University of Cambridge > > Logic and Semantics Seminar (Computer Laboratory) > Automated Full-Stack Memory Model Verification with the Check suite

Automated Full-Stack Memory Model Verification with the Check suite

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  • UserYatin Manerkar, Princeton University
  • ClockThursday 19 July 2018, 14:00-15:00
  • HouseFW26.

If you have a question about this talk, please contact Victor Gomes.

Memory models constrain the values that can be read by loads in shared-memory parallel systems. They are defined for high-level languages (like C11 and Java) and instruction set architectures (ISAs) like x86-TSO, ARM , RISC-V, and Power. If any layer of the hardware-software stack does not maintain the guarantees required by the memory model at that layer’s interface, then parallel programs may not run correctly on the system. This necessitates full-stack memory model verification from high-level languages all the way down to processor RTL (register transfer language).

In this talk, I will describe techniques for full-stack memory model verification using tools from the Check suite developed by myself and others. In particular, I will focus on the CCI Check, TriCheck, and RTL Check tools.

At the core of the Check suite is its ability to model hardware implementations as a set of microarchitectural ordering axioms (invariants) in the domain-specific µspec language. This allows for efficient microarchitectural verification using happens-before graphs. The axioms can describe a variety of microarchitectural orderings, including those related to coherence protocols. While coherence and consistency are usually verified independently, their implementations are often closely coupled, which increases the possibility of bugs. To help mitigate these issues, CCI Check allows designers to verify that their coherence protocol and pipeline work correctly together to implement the consistency model of the processor.

The TriCheck tool allows designers of an ISA to reason about the ability of their intended hardware implementations to efficiently support high-level language requirements. TriCheck was utilised to detect deficiencies in the initial draft RISC -V ISA memory model that prevented it from supporting the C11 high-level language. TriCheck also discovered two counterexamples to compiler mappings from C11 to ARMv7 and Power that were previously thought to be proven correct.

The microarchitectural models of the Check suite are only valid if their axioms are actually maintained by the underlying implementation, which is written in RTL like Verilog. RTL Check, the newest addition to the Check suite, enables automated translation of the microarchitectural axioms to SystemVerilog Assertions (SVA) for a given litmus test. The generated assertions can then be automatically checked by a commercial RTL verifier like JasperGold to ensure that the RTL maintains the microarchitectural axioms for that litmus test. The translation from µspec to SVA is complicated by semantic mismatches between the axiomatic nature of µspec and the temporal worldview of SVA , and RTL Check uses novel techniques to bridge this gap.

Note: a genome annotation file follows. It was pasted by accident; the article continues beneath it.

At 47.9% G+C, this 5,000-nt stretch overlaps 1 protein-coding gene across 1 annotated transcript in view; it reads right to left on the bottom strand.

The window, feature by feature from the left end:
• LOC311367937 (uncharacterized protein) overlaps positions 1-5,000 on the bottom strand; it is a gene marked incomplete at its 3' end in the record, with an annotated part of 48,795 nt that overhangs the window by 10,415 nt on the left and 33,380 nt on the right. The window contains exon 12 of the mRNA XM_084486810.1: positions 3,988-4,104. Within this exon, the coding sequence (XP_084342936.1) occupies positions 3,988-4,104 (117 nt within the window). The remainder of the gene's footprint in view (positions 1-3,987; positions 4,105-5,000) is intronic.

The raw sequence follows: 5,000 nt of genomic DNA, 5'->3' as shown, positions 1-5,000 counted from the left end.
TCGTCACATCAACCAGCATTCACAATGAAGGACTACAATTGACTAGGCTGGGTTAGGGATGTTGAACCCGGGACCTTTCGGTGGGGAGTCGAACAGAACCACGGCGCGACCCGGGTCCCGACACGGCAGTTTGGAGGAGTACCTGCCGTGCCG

The combination of CCI Check, TriCheck, and RTL Check with the rest of the Check suite provide system designers and implementers with the ability to conduct automated full-stack memory model verification of their systems for suites of litmus tests, greatly reducing the possibility of memory model bugs in their systems.


Yatin Manerkar is a fourth-year PhD candidate in the Department of Computer Science at Princeton University, advised by Prof. Margaret Martonosi. Yatin’s research interests lie in the use of formal methods to verify parallel systems, specifically focusing on verification of memory model implementations at multiple levels of the hardware-software stack. He holds a BASc in Computer Engineering from the University of Waterloo and an M.S. from the University of Michigan, and has also worked full-time at Qualcomm Research. Yatin’s work has led to the discovery of bugs in a lazy coherence protocol, a “proven-correct” C11 atomic compiler mapping, a commercial compiler, and an open-source processor. He has also contributed to the development of the RISC -V ISA ’s memory model by finding deficiencies in its draft specification, and is currently a member of the RISC -V Memory Model Task Group. Yatin is a recipient of Princeton’s Wallace Memorial Fellowship.

This talk is part of the Logic and Semantics Seminar (Computer Laboratory) series.

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